Among some fresher examples 2024 releases, such as V's "FRI(END)S" (20 million views in 10 days at the moment of writing this article) or Natanael Cano X Oscar Maydon's "Madonna" (15 million views in two weeks), further support the notion that music videos remain a powerful tool for artists and the viewership is still strong. Or at least there is no clear trend proving its decline.

The cost of creativity

It's time to take a closer look at the economics behind the music video. If not viewership decline, maybe the cost can explain why there are few music videos being made?

The price for creating a music video can vary drastically, ranging from the bare-bones budget of an indie artist to the exorbitant expenses of a major label production. According to this Reddit thread a "very cheap" production can still run around $20,000, which is considered low-budget in the big leagues. This estimation includes expenses for pre-production (concept creation, storyboarding, casting, and location scouting), production crew (director, DOP, grip, gaffer, hair/makeup, set design, and production assistants), gear (camera, lighting, and grip equipment), and post-production (editing and VFX).

On the other end of the spectrum, some of the most expensive music videos have price tags that would make even the most extravagant artists blush. Michael Jackson and Janet Jackson's "Scream," released in 1995, holds the record with a staggering $7 million budget, equivalent to $14.25 million in 2024. The video currently has 158 million views on YouTube which raises the question: is the investment worth the return?

Another notable example is Britney Spears' "Work Bi**h," which was released in 2013 and cost $6.5 million at the time, equivalent to $8.66 million in 2024. The video has 385 million views to date, a significant number, but still far from the billions of views that some less expensive videos have achieved.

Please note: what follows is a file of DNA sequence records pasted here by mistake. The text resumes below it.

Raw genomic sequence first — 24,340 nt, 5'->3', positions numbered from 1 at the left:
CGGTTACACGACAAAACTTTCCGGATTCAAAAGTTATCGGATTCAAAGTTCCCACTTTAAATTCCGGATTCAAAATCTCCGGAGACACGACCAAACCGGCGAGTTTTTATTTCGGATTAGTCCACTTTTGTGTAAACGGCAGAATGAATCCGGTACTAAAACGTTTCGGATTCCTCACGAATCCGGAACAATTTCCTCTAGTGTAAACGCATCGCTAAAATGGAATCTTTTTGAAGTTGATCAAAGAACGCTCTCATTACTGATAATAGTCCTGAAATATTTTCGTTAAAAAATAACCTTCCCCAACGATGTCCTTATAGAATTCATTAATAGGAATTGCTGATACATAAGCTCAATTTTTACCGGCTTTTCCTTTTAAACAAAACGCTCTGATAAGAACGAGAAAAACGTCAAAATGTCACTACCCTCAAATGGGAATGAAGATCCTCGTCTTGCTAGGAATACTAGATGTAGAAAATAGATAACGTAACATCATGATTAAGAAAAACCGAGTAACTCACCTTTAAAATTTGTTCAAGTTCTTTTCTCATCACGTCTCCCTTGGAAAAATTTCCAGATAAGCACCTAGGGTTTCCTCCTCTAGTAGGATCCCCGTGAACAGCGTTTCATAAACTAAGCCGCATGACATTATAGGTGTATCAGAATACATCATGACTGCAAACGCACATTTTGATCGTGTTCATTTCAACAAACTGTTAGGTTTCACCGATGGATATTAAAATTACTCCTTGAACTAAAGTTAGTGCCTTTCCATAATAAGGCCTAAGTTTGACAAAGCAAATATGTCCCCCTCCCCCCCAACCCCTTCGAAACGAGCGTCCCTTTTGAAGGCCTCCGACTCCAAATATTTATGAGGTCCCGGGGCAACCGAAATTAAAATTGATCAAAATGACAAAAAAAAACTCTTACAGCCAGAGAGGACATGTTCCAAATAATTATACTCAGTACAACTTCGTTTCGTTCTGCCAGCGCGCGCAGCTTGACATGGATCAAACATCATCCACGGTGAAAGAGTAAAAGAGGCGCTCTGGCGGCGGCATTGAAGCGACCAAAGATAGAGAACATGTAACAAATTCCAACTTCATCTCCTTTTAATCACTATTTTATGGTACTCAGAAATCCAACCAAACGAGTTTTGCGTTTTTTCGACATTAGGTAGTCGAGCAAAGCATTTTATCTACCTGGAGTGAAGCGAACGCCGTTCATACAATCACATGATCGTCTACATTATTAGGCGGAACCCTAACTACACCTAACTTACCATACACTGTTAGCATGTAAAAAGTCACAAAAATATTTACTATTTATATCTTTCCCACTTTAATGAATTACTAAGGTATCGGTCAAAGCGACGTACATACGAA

On the flip side, there are instances where artists have created impactful music videos on a shoestring budget. Hozier's "Take Me to Church," released in 2014, cost just over $1,700 (equivalent to $2,233 in 2024) and has garnered 818 million views.

Similarly, Fatboy Slim's "Praise You," released in 2010, reportedly cost a mere $800 (equivalent to $1,141 in 2024) and has accumulated 25 million views.

Overall, extravagant budgets can secure a spot in the annals of music video history, but the soul of a video—the story it weaves and the emotions it evokes—remains priceless.

So, what's the secret to creating a great music video without breaking the bank? According to The Knocks, an NYC-based electronic duo, it's all about working with people you love and trust. "We have found that throughout our career, working with people we love and trust has always been the best way to make anything, whether that's music, videos, artwork, etc.," they shared.

One of my favorite music videos of all time is The Knocks’ “Trouble.” And it was made on a shoestring budget.